Well Now You’re Here, There’s No Way Back: The Quiet Riot Movie
NXNE Film used to be about the music, man. But now the festival is expanding that component into dramatic features and documentaries, chasing "the best films across all genres." All screen at the Bloor Hot Docs Cinema.
The most anticipated title in the series, the Canadian premiere of Richard Linklater's Boyhood, tracks a kid named Mason (Ellar Coltrane) from first grade to his high-school graduation. Given Linklater's deft hand with soundtracks, I'd be willing to bet Mason's evolving musical taste becomes a key storytelling tool.
Additional fictional features include Kestrin Pantera's Let's Ruin It With Babies (see review, this page), starring Pantera and her real-life husband, Jonathan Grubb, as a 30-something couple pondering familyhood; William J. Stribling's family drama Lies I Told My Little Sister, and Tony Hipwell and Miles Watts's dark British comedy Whoops! (see review, this page), starring Elaine Glover as a woman with terrible luck and a mounting body count. Maximón Monihan's The Voice Of The Voiceless is a silent film - based on a true story - about a deaf teenager (Janeva Adena Calderon Zentz) lured into a human slavery ring in New York City.
The lineup also has its share of musical themes. Riot On The Dance Floor celebrates New Jersey's City Gardens mosh club and its impresario, Randy Now; Luck's Hard follows Ron Hawkins of Lowest of the Low as he assembles the Do Good Assassins and sets out to record a double album; Well Now You're Here, There's No Way Back (see review, this page) looks at the life of Quiet Riot drummer Frankie Banali, who will attend the screening.
See details at nxne.com/film.
WELL NOW YOU'RE HERE, THERE'S NO WAY BACK: THE QUIET RIOT MOVIE (Regina Russell, U.S.). 105 minutes. Sunday (June 15), 9:45 pm (DJ set starts at 9). Rating: NNNN
The spine of Regina Russell's documentary about 80s hair metal heroes Quiet Riot is the relationship between drummer Frankie Banali and lead singer Kevin DuBrow, which ended abruptly when DuBrow died of an overdose in 2007. Banali is the principal focus of Well Now You're Here, There's No Way Back, as he tries to rebuild the band and keep himself together in the process.
The looming tragedy gives the documentary weight, even when the band looks like a gang of idiots straight out of This Is Spinal Tap. There's a lot of fun to be had in sex, drugs and rock 'n' roll, but there's also a price to pay for all that excess. And Russell honours that truth by staying clear-eyed even when her subjects are at their bleariest.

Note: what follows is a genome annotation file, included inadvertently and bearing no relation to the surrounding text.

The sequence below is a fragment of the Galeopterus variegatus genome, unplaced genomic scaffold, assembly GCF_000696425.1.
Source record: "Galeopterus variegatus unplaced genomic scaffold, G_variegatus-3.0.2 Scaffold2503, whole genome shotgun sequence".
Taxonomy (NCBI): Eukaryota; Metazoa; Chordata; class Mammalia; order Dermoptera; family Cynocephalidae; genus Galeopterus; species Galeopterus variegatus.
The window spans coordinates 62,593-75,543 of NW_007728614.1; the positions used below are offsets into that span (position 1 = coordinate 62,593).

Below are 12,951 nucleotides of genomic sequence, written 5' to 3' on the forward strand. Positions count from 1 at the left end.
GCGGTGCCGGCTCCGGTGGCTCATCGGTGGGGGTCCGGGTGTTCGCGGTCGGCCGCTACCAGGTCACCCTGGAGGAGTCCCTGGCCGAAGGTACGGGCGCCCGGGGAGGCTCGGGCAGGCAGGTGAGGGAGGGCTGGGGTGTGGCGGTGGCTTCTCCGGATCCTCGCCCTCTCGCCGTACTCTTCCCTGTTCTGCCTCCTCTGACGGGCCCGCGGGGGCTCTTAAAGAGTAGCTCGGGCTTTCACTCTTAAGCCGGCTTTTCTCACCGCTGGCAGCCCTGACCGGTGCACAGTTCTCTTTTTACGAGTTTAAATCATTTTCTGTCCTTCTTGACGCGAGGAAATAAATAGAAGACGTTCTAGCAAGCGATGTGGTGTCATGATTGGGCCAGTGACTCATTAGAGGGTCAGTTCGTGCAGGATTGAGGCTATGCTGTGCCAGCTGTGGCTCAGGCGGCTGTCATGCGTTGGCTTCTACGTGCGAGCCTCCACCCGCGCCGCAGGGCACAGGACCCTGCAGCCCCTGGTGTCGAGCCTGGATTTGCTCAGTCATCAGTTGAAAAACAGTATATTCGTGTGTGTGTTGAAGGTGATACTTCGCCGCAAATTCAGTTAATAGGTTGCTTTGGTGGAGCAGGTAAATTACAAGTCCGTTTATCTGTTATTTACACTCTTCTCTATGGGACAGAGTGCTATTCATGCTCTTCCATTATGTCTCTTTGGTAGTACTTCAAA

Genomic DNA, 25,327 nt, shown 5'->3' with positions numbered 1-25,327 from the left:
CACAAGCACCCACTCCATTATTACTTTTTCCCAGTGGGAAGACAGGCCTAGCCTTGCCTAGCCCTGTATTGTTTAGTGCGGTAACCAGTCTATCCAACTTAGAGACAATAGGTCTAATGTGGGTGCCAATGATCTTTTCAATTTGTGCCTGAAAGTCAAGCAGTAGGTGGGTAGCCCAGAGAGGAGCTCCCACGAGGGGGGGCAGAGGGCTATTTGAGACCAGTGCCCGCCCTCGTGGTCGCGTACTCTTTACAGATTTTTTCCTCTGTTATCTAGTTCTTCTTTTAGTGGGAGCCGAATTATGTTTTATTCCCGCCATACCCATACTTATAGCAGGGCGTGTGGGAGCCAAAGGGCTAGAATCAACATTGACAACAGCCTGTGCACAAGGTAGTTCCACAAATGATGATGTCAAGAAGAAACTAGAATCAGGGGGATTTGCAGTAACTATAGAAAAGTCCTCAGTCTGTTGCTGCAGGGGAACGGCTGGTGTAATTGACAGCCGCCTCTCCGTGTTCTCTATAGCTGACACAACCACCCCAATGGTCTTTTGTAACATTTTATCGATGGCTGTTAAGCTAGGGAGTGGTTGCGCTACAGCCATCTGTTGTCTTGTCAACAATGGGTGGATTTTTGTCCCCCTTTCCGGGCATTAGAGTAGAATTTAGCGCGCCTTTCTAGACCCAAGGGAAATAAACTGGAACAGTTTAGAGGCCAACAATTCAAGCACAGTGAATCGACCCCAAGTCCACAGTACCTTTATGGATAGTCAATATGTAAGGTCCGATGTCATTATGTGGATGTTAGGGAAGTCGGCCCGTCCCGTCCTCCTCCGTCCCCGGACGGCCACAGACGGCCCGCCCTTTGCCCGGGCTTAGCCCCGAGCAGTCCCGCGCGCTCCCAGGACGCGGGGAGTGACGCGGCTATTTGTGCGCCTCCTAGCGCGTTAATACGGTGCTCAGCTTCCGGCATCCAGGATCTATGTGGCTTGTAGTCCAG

LET'S RUIN IT WITH BABIES (Kestrin Pantera, U.S.). 79 minutes. Sunday (June 15), 6:30 pm. Rating: NNNN
Actor and short filmmaker Kestrin Pantera draws considerably on her own life for her feature debut, casting herself as a Los Angeles entrepreneur, and her real-life husband, Jonathan Grubb, as her on-screen partner, who decides he wants to think about children just as her latest project - a mobile karaoke enterprise - seems about to take off.
The 30-something debate between living unencumbered and starting a family is nothing new, but Let's Ruin It With Babies crafts an engaging, articulate argument - and unlike certain other indie filmmakers who make movies about hipsters, Pantera understands that her characters might come off as obnoxious but lets them be who they are anyway. It makes all the difference in the world.
WHOOPS! (Tony Hipwell, Miles Watts, UK). 89 minutes. Saturday (June 14), 12:30 pm. Rating: NN
Tony Hipwell and Miles Watts - who previously collaborated on the charmingly deadpan web series Zomblogalypse - move up to features with this gruesome, self-aware comedy of errors. Rose Clements (Elaine Glover) is a London realtor with a terrible habit of accidentally killing people in spectacularly violent ways. Her devoted husband, Dave (Philip Rowson), is always there to help her clean up, though he's getting a little tired of it.
Ben Wheatley's Sightseers did more with a similar premise two years ago, but that movie was actually interested in its psychological and social subtext. Whoops! is as cutesy and superficial as its title, with a mugging performance by Glover and filmmakers who are just goofing around with makeup effects.